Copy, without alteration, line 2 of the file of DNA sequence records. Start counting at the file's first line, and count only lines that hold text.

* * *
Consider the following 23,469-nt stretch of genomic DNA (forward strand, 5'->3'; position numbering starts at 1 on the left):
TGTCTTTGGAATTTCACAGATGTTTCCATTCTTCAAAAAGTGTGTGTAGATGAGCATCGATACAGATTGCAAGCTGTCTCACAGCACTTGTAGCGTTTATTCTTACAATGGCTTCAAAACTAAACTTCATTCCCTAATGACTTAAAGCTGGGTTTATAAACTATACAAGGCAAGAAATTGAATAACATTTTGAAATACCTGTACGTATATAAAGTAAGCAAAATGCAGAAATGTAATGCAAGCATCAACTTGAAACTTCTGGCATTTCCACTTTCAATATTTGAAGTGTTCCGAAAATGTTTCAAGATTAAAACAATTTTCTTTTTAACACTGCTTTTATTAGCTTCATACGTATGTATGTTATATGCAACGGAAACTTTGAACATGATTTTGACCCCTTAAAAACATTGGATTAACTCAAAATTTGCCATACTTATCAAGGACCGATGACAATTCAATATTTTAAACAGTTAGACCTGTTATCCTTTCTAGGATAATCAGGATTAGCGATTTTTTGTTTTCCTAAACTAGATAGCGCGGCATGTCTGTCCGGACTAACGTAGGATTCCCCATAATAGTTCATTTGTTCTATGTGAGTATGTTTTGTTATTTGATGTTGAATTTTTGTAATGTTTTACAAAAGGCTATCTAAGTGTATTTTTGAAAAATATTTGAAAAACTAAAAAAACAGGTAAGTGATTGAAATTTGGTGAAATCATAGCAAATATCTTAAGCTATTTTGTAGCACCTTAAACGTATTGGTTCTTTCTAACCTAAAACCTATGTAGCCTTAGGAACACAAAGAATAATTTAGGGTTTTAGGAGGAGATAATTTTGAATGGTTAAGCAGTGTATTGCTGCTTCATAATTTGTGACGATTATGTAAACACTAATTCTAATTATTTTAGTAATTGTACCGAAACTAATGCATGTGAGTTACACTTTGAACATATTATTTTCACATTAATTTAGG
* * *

TGTCTTTGGAATTTCACAGATGTTTCCATTCTTCAAAAAGTGTGTGTAGATGAGCATCGATACAGATTGCAAGCTGTCTCACAGCACTTGTAGCGTTTATTCTTACAATGGCTTCAAAACTAAACTTCATTCCCTAATGACTTAAAGCTGGGTTTATAAACTATACAAGGCAAGAAATTGAATAACATTTTGAAATACCTGTACGTATATAAAGTAAGCAAAATGCAGAAATGTAATGCAAGCATCAACTTGAAACTTCTGGCATTTCCACTTTCAATATTTGAAGTGTTCCGAAAATGTTTCAAGATTAAAACAATTTTCTTTTTAACACTGCTTTTATTAGCTTCATACGTATGTATGTTATATGCAACGGAAACTTTGAACATGATTTTGACCCCTTAAAAACATTGGATTAACTCAAAATTTGCCATACTTATCAAGGACCGATGACAATTCAATATTTTAAACAGTTAGACCTGTTATCCTTTCTAGGATAATCAGGATTAGCGATTTTTTGTTTTCCTAAACTAGATAGCGCGGCATGTCTGTCCGGACTAACGTAGGATTCCCCATAATAGTTCATTTGTTCTATGTGAGTATGTTTTGTTATTTGATGTTGAATTTTTGTAATGTTTTACAAAAGGCTATCTAAGTGTATTTTTGAAAAATATTTGAAAAACTAAAAAAACAGGTAAGTGATTGAAATTTGGTGAAATCATAGCAAATATCTTAAGCTATTTTGTAGCACCTTAAACGTATTGGTTCTTTCTAACCTAAAACCTATGTAGCCTTAGGAACACAAAGAATAATTTAGGGTTTTAGGAGGAGATAATTTTGAATGGTTAAGCAGTGTATTGCTGCTTCATAATTTGTGACGATTATGTAAACACTAATTCTAATTATTTTAGTAATTGTACCGAAACTAATGCATGTGAGTTACACTTTGAACATATTATTTTCACATTAATTTAGG